Do you know what also made me happy? This video that my bff Harriet shared on Facebook. If it doesn’t make you smile then maybe you need to spend some time getting reacquainted with the humble yet mighty pencil.

Stunning Louisiana Museum of Modern Art in Copenhagen

IMG_1223 (1)It did seem odd that the name of the most visited art museum in Denmark is called the Louisiana MOMA. It is actually named for the villa that looks like a Louisiana plantation house and it was named after Alexander Brun’s three wives who were all named Louise. It has been transformed over the years into an exquisite sculpture garden and gallery all hugging the shores of Oresund Sound in Humlebaek.

IMG_1215 (1)The train takes you to within a 10 minute walk of the Museum. The museum has a permanent collection both indoor and out, plus 2 special exhibits. When I visited I was able to view the retrospective for Danish artist Tal R and a fascinating exhibit of South African artist William Kentridge. I was disappointed because the Marina Abramovic exhibit was due to open the following Saturday, but then I’d have missed Kentridge. (I know, first world problems.)

IMG_1235 (1)
Four powerful paintings by Danish artist Tal R

I wandered the grounds looking at the sculpture and then stopped at the cafe to eat lunch. I’d been told by a fellow plane passenger that the smorresbrod at the Louisiana Cafe was delicious. I can confirm that the salt-cured ham, North Sea cheese from Thise, mustard mayonnaise, and pickled cucumbers are yummy over bread. I ate on the patio and enjoyed conversation with the people around me. One woman overhead me say I was from California and she and her husband came over to introduce themselves. I bumped into them a few more times in the galleries and we compared thoughts and they encouraged me to see some things that I had considered passing by due to time.

I enjoyed my afternoon at the Louisiana Museum of Modern Art so much that when I return to Copenhagen I will make time to go again. I also wondered if we have anything quite as spacious and beautiful for sculpture in the USA. My art dad Jim says that there is something like it in New York on the Hudson. I will have to explore!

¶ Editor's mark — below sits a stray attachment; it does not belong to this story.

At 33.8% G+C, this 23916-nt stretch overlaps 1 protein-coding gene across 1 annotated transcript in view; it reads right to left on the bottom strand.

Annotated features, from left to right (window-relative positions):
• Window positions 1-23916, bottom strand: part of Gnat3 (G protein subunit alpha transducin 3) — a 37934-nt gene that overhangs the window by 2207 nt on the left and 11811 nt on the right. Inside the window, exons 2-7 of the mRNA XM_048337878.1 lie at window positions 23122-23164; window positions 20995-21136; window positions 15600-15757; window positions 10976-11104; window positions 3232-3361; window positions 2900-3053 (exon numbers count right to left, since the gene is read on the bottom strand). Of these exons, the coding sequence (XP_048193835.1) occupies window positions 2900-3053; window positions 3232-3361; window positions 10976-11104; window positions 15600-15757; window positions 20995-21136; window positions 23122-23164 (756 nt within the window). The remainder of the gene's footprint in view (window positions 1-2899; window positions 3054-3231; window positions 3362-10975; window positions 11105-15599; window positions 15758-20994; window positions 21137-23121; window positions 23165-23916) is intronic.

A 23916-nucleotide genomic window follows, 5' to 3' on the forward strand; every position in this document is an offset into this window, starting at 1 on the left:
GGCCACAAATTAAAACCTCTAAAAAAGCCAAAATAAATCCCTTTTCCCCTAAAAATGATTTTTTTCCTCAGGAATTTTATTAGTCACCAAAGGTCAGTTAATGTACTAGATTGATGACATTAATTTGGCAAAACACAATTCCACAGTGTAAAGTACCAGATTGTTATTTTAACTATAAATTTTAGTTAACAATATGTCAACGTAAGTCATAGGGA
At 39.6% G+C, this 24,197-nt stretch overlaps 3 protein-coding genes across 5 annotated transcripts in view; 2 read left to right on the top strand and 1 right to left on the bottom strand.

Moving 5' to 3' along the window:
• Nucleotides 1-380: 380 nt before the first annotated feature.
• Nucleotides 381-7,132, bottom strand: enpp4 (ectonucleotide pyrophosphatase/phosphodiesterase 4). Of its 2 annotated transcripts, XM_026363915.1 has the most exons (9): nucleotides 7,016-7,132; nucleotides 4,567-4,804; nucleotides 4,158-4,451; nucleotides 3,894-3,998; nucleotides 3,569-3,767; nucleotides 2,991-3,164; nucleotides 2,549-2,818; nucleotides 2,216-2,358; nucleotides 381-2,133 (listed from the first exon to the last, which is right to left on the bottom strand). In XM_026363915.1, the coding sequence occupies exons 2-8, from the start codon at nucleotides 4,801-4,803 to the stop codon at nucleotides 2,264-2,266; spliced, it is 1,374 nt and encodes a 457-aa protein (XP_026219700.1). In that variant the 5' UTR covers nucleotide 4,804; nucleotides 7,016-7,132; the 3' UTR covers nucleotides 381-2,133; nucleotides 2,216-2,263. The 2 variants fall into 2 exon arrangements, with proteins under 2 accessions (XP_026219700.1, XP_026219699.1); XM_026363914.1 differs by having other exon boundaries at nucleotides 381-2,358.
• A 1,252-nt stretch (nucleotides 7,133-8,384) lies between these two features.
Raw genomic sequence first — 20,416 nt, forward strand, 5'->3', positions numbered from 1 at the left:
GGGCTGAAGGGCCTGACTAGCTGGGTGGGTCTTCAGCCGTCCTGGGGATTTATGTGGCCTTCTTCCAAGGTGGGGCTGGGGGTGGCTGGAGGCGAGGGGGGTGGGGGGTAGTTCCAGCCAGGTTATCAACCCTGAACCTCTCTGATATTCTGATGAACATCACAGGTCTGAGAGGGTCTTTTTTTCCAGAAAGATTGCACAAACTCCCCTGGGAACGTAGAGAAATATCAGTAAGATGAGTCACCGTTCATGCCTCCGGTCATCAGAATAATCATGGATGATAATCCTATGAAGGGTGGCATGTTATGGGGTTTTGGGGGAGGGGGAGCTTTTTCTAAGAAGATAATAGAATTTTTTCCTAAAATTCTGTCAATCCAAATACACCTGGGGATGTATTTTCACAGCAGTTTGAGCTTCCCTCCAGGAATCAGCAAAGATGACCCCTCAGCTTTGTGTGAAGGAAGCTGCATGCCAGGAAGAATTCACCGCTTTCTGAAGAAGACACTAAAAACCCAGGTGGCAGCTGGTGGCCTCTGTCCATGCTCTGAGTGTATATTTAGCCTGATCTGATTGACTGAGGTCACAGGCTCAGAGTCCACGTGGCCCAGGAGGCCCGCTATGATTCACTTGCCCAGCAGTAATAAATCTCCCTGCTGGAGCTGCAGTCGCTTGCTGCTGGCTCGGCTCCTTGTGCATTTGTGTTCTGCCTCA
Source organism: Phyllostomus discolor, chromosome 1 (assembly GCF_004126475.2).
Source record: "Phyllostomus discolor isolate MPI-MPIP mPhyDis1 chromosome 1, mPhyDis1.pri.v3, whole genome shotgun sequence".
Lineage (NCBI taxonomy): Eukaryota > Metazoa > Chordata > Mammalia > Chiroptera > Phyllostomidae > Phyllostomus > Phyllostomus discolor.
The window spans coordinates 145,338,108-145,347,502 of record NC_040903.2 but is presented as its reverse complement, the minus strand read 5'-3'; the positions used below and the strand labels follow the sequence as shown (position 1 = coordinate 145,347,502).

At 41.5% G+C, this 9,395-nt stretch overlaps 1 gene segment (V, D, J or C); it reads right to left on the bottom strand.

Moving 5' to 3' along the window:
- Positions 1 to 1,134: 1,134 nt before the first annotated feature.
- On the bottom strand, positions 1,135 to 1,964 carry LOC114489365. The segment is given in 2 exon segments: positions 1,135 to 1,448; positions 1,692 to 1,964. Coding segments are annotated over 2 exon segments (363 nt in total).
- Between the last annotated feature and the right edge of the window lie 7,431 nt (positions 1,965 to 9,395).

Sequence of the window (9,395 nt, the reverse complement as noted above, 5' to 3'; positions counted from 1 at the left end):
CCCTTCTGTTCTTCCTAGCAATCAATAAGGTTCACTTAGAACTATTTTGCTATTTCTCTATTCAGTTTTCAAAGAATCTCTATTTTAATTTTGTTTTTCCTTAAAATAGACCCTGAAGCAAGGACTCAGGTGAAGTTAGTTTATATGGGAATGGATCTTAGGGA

The William Kentridge show made a big impact on me.


The Giant’s House Finally!

I have visited Akaroa three times and finally I was able to see The Giant’s House. It seems it is more famous with foreign visitors than with Kiwis. None of my friends from New Zealand–even those who love Akaroa–had heard of it. This sculpture garden is an eccentric treasure.

I admire people with vision who develop the skills to execute it so masterfully. I am such a gadfly in my interests, I cannot imagine sticking with a project 17 years, let alone staying with it still. Josie Martin combines her love of horticulture with her artistic expression through painting and mosaic sculptures to create a truly original garden on the hill.

Someone in the village told us that she offered to create mosaic sculptures for the town of Akaroa, but the town council said no. She turned the no into a Yes! Yes! Yes! The hours are limited because she manages it herself. On the day we visited we paid the artist $20 each to visit her garden and gallery. We could stay until closing. We made sure to return and thank Jose for the experience.

One of several ceramic self-portraits of the artist in the gallery.

I am so glad I finally got to see the Giant’s House. Find out more at Trip Advisor. (#1 of 27 things to do in Akaroa.)

Art of the 101st Tour de France

Supporting Greig Leach’s Kickstarter campaign to bring his beautiful drawings together in a book was a no-brainer. I’d seen some of his drawings in the news. We were both following the entire tour. I like how he captured pivotal moments of each day in line drawings with watercolor in his Book du Tour. I received my copy about 2 weeks ago and I have been going through it slowly. It brings back so many great memories.

book du tour

It is also time to sign up for cycling tours at the 2015 Tour de France.  I can personally recommend either Trek Travel or Thomson Bike Tours.

If you are interested in a spectator tour, then Thomson is the only one offering these. The brilliant Jacinta McHale is returning to lead them.

And on a completely silly note, those of us who traveled with Jacinta in 2014 were thrilled to see Enriique Iglesias’ song Bailando won the Song of the Year at the Latin Grammys.